The problem with audio fingerprinting
Identifying music can be tough to do. In a time where new songs are being released by the minute, it’s almost impossible to keep up with and know every single release. That’s where audio fingerprinting comes in. This handy technology, used by platforms like Shazam and SoundCloud, is able to find any song in a catalogue in a matter of seconds just from a small audio sample.
But fingerprinting, even though useful, has a pretty big blind spot when it comes to most forms of UGC.
The principles of audio fingerprinting are very similar to the technology used to identify people. In the same way that each and every individual has a particular pattern on the tip of their fingers, each and every audio file gets its own condensed summary in audio form that can be used to quickly find it – or other similar items – in a database.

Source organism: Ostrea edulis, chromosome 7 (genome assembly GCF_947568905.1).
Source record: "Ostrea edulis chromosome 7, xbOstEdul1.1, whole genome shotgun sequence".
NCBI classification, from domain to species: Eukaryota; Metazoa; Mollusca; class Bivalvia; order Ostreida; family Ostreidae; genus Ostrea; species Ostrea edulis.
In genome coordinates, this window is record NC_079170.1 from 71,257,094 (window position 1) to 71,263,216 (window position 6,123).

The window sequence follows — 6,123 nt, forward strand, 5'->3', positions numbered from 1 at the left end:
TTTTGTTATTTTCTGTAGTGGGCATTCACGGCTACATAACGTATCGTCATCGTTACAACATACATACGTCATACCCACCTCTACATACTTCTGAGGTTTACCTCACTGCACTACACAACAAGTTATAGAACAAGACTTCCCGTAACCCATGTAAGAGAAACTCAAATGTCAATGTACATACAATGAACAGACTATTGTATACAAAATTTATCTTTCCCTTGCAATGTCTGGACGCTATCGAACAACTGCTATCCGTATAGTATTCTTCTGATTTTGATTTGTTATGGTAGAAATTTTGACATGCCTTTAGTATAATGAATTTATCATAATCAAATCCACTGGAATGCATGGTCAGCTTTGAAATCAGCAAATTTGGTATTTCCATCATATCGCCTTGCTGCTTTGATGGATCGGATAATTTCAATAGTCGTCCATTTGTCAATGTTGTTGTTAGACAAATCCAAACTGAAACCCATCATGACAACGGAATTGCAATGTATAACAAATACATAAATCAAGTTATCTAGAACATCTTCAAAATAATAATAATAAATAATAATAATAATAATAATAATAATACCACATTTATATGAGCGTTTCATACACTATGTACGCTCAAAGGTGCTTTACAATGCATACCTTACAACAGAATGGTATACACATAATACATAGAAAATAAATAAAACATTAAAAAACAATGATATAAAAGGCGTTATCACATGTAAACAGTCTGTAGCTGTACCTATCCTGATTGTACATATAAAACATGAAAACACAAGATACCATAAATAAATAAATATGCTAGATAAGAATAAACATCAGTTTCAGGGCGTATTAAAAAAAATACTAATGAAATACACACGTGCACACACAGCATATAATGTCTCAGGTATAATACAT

One of the things that allows audio fingerprints to be so accurate is that they are discriminative. This means that their specificity makes it possible to find the exact recording from which an audio sample comes from. On the flip side, that also makes it hard for machines to pick up on songs when they deviate from what they have in their fingerprint database, making things like live performances, covers and even some remixes very hard to find through fingerprinting. Essentially, audio fingerprinting – though accurate – doesn’t leave much room for variation.
Live performances, for instance, most of the time exhibit variations in instrumentation, key and sometimes tempo. All of those things are key elements to fingerprinting and typically throw machines off when they are changed.
This becomes a problem when fingerprinting based technologies such as Content ID on YouTube, aren’t able to pick up on a lot of UGC, meaning that recordings from concerts, fan covers, edits and remixes are often overlooked.
It is estimated that about 60-70% of live songs go unnoticed by audio fingerprinting technology. This means that a lot of artists are not getting a big percentage of the revenue that they’re entitled to. All in all, audio fingerprinting is without a doubt a very useful tool to detect copyrighted content. However, it just isn’t enough on its own when it comes to finding user generated content.